MARCH 12, 2003
Thirty students huddled in front of the post office on Second and Callender, braced against the cold and the clouds. Signs reading “Children are not collateral damage” and “No blood for oil” snapped in the wind. There was a cacophony of noise, as cars honked and pedestrians cat-called, for and against the Park High School students. Across the street, one lone girl held a neon sign emblazoned with “Attack! Attack! Attack!,” mostly unnoticed by the people hurrying by. One unnamed donor gave $100 to Coffee Crossing to make sure the teens had something warm to drink during the hours they were out, and the students went in shifts to warm up and fill up on lattes and muffins.
High school students across the country took part in a massive walk-out during the middle of the school day last Wednesday. “Books Not Bombs” primarily raged against the money that is and could be spent on a war in the Persian Gulf instead of focusing on domestic concerns—like education.
It is ironic that a protest against war and in favor of education was the springboard for ditching class, but that was part of the point, according to Park High senior Jeff Doyle. “It is kind of a message to Park High,” Doyle said. “They try to convince us not to be political in many ways. Education is politics.”
The pro-war protest against the anti-war protest has a similarly double-edged purpose. While expressing a nationally held political opinion, Katie McDonald, Park High junior, really wanted to get her message across to her fellow classmates. “They’re my peers, so (of course) I think of them,” McDonald said. “I respect what they’re doing. I’m trying to promote some sense in these people.”
And, in a way, even the school had a part to play in the protest even as it was an object of protest. One very unusual word was painted on the anti-war signs: jingoism. It’s a British word, meaning “boasting of patriotism; an aggressive, warlike foreign policy.” It’s not something commonly used—except in Brain Beitel’s history class. “Joey Johnson, the flag burning in Texas,” he brought up quickly. “We showed the video clip the day before in class.” Protest signs back then had flashed “jingoism” as a slogan against the repression of Johnson’s free speech.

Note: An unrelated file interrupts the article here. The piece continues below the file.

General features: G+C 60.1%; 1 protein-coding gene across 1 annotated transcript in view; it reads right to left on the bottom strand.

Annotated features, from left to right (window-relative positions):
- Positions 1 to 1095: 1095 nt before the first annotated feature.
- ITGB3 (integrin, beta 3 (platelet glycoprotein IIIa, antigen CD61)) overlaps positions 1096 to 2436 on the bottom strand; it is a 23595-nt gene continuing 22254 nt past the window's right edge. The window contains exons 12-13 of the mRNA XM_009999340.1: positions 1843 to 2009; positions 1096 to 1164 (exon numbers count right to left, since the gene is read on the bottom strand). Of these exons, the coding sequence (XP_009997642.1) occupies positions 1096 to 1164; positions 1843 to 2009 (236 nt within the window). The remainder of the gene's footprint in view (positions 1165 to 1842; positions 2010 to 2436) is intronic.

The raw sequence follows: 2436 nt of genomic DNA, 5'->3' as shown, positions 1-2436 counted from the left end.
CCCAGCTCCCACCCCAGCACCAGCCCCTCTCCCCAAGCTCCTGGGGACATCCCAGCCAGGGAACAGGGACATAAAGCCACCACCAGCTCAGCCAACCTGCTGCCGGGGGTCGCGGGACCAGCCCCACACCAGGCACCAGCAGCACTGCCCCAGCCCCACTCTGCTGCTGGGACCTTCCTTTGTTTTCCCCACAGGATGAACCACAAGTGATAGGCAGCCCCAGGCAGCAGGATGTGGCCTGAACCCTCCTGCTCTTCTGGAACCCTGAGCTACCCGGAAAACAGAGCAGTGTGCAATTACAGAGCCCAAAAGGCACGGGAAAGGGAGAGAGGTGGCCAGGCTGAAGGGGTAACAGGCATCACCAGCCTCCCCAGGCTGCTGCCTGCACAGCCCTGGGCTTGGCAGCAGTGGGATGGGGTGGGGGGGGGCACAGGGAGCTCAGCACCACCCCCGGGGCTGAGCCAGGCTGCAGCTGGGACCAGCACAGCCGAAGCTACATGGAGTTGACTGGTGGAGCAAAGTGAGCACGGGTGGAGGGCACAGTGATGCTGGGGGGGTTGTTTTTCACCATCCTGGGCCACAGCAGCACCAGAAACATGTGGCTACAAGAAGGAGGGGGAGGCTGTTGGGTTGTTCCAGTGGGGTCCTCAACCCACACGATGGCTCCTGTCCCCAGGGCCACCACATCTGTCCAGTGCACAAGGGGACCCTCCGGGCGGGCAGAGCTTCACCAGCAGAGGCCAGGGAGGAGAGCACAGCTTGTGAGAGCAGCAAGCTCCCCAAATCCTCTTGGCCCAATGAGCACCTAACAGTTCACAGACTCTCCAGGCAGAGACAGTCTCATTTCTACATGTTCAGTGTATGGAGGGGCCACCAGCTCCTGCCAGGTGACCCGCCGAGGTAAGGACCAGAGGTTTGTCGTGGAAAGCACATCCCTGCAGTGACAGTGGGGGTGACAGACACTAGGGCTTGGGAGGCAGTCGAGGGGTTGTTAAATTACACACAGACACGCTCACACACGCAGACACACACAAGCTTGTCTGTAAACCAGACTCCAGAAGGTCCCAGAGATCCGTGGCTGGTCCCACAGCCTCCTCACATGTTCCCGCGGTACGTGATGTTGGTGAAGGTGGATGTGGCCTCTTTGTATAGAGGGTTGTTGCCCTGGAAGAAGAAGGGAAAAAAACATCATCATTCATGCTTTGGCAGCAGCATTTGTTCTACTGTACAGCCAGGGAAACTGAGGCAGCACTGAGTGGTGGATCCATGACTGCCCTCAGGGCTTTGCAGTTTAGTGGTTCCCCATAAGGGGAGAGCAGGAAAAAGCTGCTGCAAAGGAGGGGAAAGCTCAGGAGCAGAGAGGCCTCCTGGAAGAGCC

“We don’t want to burn the flag,” asserted Sam Mascari, 17, “we want to wash it.” The event, no matter the audience, centered around the politics of invading Iraq. On either side, the real question was which was a pro-America position—deposing a dangerous dictator or fostering good-will among an increasingly pacifist world community.
“Everyone thinks we’re anti-American,” said Amanda Andrews, 17. “We’re supporting America because we’re trying to keep the rest of the world from hating us.”
“We don’t want Saddam Hussein in power,” Doyle clarified. “That’s what everyone supports, is regime change. It’s all about alternatives. In America, you have people who want to go to war. Then you have people like me, who feel war is not appropriate, no matter what. It’s not appropriate to kill anyone for any reason.”
While the organized protestors urged passerby to give peace a chance, the protest on the other side of the street, figuratively and literally, said peace had been given a chance—and Iraq itself was the country that had abandoned it. “It’s a problem that needs to be taken care of as quickly as possible,” stated McDonald. “We’ve tried negotiations, and I just don’t think there’s any other option at this point.”
“Students are aware” of the Iraq situation, Beitel said. “They feel strongly about the issue. In class, we have some good debates. As many students, I think, would have come out for a pro-war protest, if one had been organized. If they want to go out and exercise their First Amendment rights, I don’t have much of a problem with it,” Beitel added, mentioning that, while he wasn’t happy the kids had ditched class to protest, the overall attendance effect wasn’t that big. It was only two or three kids per class missing. “It was kinda like the flu going around for the day."
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© 2007 Ella Deon Lackey, deonlackey.com. All rights reserved.